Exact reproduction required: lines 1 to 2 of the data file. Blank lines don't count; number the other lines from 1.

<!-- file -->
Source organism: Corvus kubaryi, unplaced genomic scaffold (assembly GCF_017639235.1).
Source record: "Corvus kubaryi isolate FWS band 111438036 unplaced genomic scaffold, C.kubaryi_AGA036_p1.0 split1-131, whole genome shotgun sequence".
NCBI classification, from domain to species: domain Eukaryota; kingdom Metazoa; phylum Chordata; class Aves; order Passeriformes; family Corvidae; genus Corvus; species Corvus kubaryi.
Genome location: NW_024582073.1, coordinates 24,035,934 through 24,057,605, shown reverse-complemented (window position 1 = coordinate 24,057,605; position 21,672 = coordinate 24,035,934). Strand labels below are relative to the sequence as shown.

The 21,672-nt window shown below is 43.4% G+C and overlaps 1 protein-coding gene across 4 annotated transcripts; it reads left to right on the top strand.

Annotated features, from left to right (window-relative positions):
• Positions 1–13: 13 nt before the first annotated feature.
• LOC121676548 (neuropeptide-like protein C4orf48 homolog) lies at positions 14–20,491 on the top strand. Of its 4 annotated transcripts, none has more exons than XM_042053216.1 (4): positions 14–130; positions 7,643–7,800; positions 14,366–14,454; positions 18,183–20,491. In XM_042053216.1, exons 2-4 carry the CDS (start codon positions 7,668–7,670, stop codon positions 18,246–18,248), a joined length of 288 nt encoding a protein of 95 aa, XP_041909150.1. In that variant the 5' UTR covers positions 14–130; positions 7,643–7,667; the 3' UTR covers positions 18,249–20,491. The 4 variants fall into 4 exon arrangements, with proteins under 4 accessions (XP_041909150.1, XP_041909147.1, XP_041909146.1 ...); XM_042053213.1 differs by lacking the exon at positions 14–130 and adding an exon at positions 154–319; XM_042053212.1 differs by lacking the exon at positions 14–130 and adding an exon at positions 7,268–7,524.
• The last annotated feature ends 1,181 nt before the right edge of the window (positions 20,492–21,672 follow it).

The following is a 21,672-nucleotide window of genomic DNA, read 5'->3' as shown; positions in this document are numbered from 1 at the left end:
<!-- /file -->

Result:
Source organism: Corvus kubaryi, unplaced genomic scaffold (assembly GCF_017639235.1).
Source record: "Corvus kubaryi isolate FWS band 111438036 unplaced genomic scaffold, C.kubaryi_AGA036_p1.0 split1-131, whole genome shotgun sequence".